3 Places to Find Blog Topics Your Audience is Interested in
Picture it: You’ve read that content marketing is an essential part of your digital marketing strategy as well as a way to boost SEO and you’ve decided the best way to get started is by blogging. Cool! You sit down to get to work and can think of nothing. Or rather, your head is spinning more than the Hamilton stage with questions and concerns about what to write.
I sympathize. At adWhite, each team member has a goal of writing one post a month. I typically enjoy putting on my “blog writing hat,” sharing tips, and composing my perspective and training on a marketing topic. However, even with my enthusiasm and experience, there are times when I struggle to think of a topic.
To stay true to the idea of inbound marketing, your blog should be a resource of helpful content that is focused on your market’s needs. It’s a lot of pressure to think of and write about a topic that not only are you skilled in, but also that others will want to read. With that in mind, here are three sources you can consult to get you started.
Ask your Sales team for pain points
I’m a big believer in the sales and marketing teams supporting each other. But to do that, we need to talk to each other. The sales team should be your number one source for new ideas. They are on the front lines talking to your prospects, leads, and customers. Chances are they are very informed about commonly asked questions, the concerns that prevent a prospect converting, and more. This relationship is a win-win. By getting them involved in the process of your blog’s creation you’re not only getting great ideas, but you’ll automatically be gaining your first reader! By using topics that help them help others, you’re also generating a sales tool.
People Also Ask
How often do you pay attention to the ‘People Also Ask’ questions that generate with your search query? While they are an excellent way of finding an answer to your request, they are also a great source for blog ideas! How so, you ask? They are showing you alternative questions your prospects and leads are asking. Just like your sales team has a pulse on the issues that are important to your market, Google, and other search engines, have an extensive database of what concerns people. By paying attention to those questions, and answering them in a blog post, you’re positioning yourself as an authority on the subject. In turn, that increases your SEO score, and the likelihood that your blog will be seen, read, and hopefully shared!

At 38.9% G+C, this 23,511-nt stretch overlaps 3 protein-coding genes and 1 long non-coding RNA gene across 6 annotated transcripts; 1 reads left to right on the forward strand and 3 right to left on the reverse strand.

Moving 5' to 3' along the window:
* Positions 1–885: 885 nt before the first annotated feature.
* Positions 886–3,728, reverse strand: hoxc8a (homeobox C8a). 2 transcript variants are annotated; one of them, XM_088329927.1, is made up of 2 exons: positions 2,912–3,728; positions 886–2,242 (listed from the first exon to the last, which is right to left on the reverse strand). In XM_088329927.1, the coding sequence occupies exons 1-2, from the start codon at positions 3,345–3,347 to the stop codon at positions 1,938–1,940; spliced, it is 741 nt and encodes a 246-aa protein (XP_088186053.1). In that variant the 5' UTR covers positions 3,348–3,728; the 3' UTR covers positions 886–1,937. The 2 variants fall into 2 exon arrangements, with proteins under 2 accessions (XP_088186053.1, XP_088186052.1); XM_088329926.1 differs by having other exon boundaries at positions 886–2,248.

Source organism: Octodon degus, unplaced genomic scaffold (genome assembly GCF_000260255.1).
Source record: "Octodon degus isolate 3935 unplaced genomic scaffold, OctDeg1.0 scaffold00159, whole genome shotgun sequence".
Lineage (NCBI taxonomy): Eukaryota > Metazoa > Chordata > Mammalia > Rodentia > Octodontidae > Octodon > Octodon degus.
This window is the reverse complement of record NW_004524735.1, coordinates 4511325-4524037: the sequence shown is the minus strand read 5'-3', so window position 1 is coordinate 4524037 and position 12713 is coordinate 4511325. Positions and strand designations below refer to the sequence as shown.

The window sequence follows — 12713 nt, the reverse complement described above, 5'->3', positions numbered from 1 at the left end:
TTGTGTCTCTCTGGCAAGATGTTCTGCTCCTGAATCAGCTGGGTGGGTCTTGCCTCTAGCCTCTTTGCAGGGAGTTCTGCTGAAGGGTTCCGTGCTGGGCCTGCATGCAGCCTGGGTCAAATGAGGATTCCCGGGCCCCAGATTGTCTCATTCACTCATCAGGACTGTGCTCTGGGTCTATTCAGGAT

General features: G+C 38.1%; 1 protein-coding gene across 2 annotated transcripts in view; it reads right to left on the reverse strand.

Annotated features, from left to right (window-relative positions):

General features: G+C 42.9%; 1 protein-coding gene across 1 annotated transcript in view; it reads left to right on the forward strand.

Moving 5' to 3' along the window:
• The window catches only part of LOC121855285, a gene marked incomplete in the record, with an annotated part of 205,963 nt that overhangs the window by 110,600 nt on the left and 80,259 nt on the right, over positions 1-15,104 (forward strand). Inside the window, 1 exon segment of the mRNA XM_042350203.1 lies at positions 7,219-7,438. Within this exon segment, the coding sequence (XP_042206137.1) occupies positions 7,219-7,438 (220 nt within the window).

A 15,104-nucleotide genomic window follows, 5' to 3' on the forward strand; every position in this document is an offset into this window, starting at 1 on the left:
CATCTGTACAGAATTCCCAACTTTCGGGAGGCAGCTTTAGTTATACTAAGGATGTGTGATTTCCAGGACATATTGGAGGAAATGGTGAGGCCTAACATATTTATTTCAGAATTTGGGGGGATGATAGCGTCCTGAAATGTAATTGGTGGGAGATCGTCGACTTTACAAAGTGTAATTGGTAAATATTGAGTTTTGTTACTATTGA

Read Your Competitor’s Blog
When a football coach watches game tapes, he’s not just re-watching his players, he’s paying close attention to the competitor of the week. He wants to understand their trick plays, whether the QB has a favorite receiver, if he performs well outside the pocket, and more. Your competitors can, and should, be analyzed as well. Skim their blog, or at least their titles. See if any common themes pop up. If so, it’s likely because they’ve realized their buyers are interested in the subject. Since you’re competitors, if their buyers are interested….your buyers are interested. Offer your opinion on the matter. Take note though, this resource requires editing. Be sure to change the title up and to not post the same topic in the same week, unless of course it’s something extremely timely, like a local election.
As you build your blog, you’ll become more familiar with what topics your audience finds most helpful. Until then, use these free, easily accessible resources to help guide you. If you need some help from us, reach out.
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